[http://www.cell.com/neuron/abstract/S0896-6273%2814%2900688-6 http://www.columbia.edu/cu/psychology/courses/1010/mangels/neuro/neurocells/n eurocells.html http://www.human-memory.net/brain_neurons.html [see http://en.wikipedia.org/wiki/Body_memory ]. There is a danger, however, of identifying a physical structure storing and processing information and the information, itself, resulting in the classical debate about a mind being apart from a body, “ " I," that is to say, the mind by which I am what I am, is wholly distinct from the body“ [Descartes]. [Ibid.]

An extensive discussion can emerge about why episteme os “food for the mind” and techne “food for the body – satisfying physical needs), but , for the purposes of this paper, it argued that learning involves both. It is not not on this ground that the argument is primarily made, but that each relies on the other for its existence and both as a “package” constitute the substance of learning. Such has implications for what occurs in the academic arena.

The framework within which learning occurs

Our species attempts to perpetuate itself, either “innately” or by desire. For us, at least – homo sapiens sapiens – there for the most part, it seems, is a desire for improvement, that desire being translated into the process of learning. That is, one can argue that there is a desire for knowledge (a topic about which will be discussed later). In the extreme case, the desire is translated into a love of knowledge. In mature cases, this knowledge is wisdom, the essence of philosophy. That desire can be an extreme one, a passion, or feeling, or pathos. The direction to which the acquisition of knowledge (and wisdom) and its application is through the word, content bearer, logos …. The reason why is ethos.

More formally, we can articulate:

Ethos : credibility in the process of communication

Pathos: adequate emotions in the process of communication and motivation for information and knowledge sharing

Logos: via technical and natural language, as well as the use of adequate Logics


In keeping with our method of discerning meaning, as described above, we examine the etymology of each of these terms.


Etymologically, ethos is: ethos (n.)

"the 'genius' of a people, characteristic spirit of a time and place," 1851 (Palgrave) from Greek ethos "habitual character and disposition; moral character; habit, custom; an accustomed place," in plural, "manners," from suffixed form of PIE root *s(w)e- third person pronoun and reflexive (see idiom). An important concept in Aristotle (as in "Rhetoric" II xii-xiv).


Ethos (/ˈiːθɒs/ or US /ˈiːθoʊs/) is a Greek word meaning "character" that is used to describe the guiding beliefs or ideals that characterize a community, nation, or ideology.


One may regard Ethos as referring to the “credibility in the process of communication” [Callaos], “credibility” etymologically being “credo”, or truth. This stems from the Greek idea of virtue, or – from veritas, or true. [http://en.wikipedia.org/wiki/Truth ]


pathos (n.)

"quality that arouses pity or sorrow," 1660s, from Greek pathos "suffering, feeling, emotion, calamity," literally "what befalls one," related to paskhein "to suffer," and penthos "grief, sorrow;" from PIE root *kwent(h)- "to suffer, endure" (cognates: Old Irish cessaim "I suffer," Lithuanian kenčiu "to suffer," pakanta "patience").

[http://www.etymonline.com/index.php?term=pathos ]


logos (n.)

1580s, Logos, "the divine Word, second person of the Christian Trinity," from Greek logos "word, speech, discourse," also "reason," from PIE root *leg- "to collect" (with derivatives meaning "to speak," on notion of "to pick out words;" see lecture (n.)); used by Neo-Platonists in various metaphysical and theological senses and picked up by New Testament writers.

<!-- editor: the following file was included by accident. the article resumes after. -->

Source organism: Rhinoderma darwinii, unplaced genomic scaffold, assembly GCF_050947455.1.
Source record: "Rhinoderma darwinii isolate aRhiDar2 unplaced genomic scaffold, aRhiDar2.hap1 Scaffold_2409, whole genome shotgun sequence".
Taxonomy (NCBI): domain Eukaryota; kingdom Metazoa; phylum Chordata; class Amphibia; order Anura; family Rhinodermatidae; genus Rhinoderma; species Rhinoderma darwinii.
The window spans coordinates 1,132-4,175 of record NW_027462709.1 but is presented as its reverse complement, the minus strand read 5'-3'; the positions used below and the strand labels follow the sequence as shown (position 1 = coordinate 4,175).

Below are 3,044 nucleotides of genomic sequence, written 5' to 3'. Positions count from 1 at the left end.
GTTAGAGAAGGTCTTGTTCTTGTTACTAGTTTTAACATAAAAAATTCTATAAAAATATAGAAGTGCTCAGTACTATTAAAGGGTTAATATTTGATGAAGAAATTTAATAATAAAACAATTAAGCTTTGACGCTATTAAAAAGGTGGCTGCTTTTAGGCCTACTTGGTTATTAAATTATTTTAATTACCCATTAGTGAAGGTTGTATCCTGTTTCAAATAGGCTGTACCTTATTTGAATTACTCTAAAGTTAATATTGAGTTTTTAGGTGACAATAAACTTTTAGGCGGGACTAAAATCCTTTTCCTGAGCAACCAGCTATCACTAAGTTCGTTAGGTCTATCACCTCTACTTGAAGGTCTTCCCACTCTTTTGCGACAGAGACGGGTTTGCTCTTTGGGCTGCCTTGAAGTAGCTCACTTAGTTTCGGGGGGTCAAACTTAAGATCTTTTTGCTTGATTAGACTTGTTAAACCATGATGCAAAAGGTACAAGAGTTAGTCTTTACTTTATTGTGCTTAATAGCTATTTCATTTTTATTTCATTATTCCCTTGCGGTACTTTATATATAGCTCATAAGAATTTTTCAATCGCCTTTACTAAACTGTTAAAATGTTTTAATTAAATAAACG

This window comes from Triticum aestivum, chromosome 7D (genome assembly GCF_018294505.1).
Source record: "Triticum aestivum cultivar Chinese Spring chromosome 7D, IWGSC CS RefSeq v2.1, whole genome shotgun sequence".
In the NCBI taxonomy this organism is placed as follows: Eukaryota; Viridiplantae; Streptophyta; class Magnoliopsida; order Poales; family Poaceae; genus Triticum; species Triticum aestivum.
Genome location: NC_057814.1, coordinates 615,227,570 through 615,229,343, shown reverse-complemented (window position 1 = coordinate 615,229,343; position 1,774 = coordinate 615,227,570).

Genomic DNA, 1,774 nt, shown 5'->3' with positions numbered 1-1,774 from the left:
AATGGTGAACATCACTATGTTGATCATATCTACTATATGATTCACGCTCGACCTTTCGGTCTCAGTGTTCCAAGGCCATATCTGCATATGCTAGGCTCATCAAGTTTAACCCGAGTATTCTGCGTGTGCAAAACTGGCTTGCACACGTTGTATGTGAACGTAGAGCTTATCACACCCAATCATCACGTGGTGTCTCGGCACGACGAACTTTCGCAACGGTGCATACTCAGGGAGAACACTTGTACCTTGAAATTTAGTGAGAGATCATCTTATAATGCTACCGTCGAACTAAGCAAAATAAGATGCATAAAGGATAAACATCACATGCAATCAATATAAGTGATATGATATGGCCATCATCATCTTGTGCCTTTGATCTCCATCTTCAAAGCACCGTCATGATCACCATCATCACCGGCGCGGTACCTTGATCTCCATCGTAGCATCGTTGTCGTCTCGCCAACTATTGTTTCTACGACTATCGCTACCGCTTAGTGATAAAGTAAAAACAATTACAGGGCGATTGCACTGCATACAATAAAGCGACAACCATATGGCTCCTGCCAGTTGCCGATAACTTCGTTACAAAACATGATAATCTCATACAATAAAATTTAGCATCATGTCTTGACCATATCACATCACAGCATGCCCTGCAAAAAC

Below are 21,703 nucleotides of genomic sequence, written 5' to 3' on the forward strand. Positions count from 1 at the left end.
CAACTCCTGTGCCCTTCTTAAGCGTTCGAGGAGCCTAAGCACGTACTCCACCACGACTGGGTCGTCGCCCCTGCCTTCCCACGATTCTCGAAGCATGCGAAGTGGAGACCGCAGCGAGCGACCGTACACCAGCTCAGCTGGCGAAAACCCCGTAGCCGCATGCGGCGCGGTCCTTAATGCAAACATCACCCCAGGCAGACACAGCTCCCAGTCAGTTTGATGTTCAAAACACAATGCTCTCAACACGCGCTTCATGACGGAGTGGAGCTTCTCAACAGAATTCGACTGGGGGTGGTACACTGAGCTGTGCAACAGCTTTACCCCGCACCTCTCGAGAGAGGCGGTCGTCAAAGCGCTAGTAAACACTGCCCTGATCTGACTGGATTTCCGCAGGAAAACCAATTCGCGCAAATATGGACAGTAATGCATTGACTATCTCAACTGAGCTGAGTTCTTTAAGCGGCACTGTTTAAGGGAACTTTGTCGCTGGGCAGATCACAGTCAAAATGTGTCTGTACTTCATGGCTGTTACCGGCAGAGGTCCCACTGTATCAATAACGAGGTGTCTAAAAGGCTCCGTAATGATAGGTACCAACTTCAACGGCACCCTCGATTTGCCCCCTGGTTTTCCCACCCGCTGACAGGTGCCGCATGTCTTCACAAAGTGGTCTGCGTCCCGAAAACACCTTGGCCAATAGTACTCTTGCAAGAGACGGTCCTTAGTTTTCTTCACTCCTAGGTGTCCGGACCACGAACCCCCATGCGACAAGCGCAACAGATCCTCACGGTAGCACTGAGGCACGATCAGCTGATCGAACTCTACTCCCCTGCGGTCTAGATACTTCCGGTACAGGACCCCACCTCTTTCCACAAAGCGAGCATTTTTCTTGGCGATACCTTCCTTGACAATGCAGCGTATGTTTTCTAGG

[http://www.etymonline.com/index.php?term=logos ] Each of the ensemble of ethos, pathos, and logos works dialectically to produce the whole: one motivated (pathos) with the truth of the desire for learning (ethos) and communicating (logos) to other members of the species.

Recall that etymologically, education (training) occurs within the framework of the academic (learning without a specific objective – learning for learning's sake).

The contents contained by the framework

We return from the discussion about the interrelationship between academics and education, the former as theory and the latter as practice, each existing because of the other. The etymology of the constituents of learning: episteme and techne.


“...etymologically derived from the Ancient Greek word ἐπιστήμη for knowledge or science, which comes from the verb ἐπίσταμαι, "to know". In Plato's terminology episteme means knowledge, as in "justified true belief", in contrast to doxa, common belief or opinion. The word epistemology, meaning the study of knowledge, is derived from episteme.” [http://en.wikipedia.org/wiki/Episteme]


“...etymologically derived from the Greek word τέχνη (Ancient Greek: [tékʰnɛː], Modern Greek: [ˈtexni] ( listen)), that is often translated as "craftsmanship", "craft", or "art".”

Episteme pertains to theory and techné to practice, and example being science as theory and technology as practice. Episteme is synthesis; techné is analysis. Synthesis is the bringing together disparate ideas by a means unknown to us to form a new idea. Analysis is the breaking down of a whole into its constituent parts. From a logical standpoint, the former is inductive, the latter deductive. Induction yields conclusions that are not certain, because we cannot account for how we form the premises from which we draw the conclusions. With deduction we can identify in a specific way the premises on which a conclusion is based. Neither induction nor deduction s by itself sufficient to apprehend the meaning of anything. Each exists because of the other dynamically..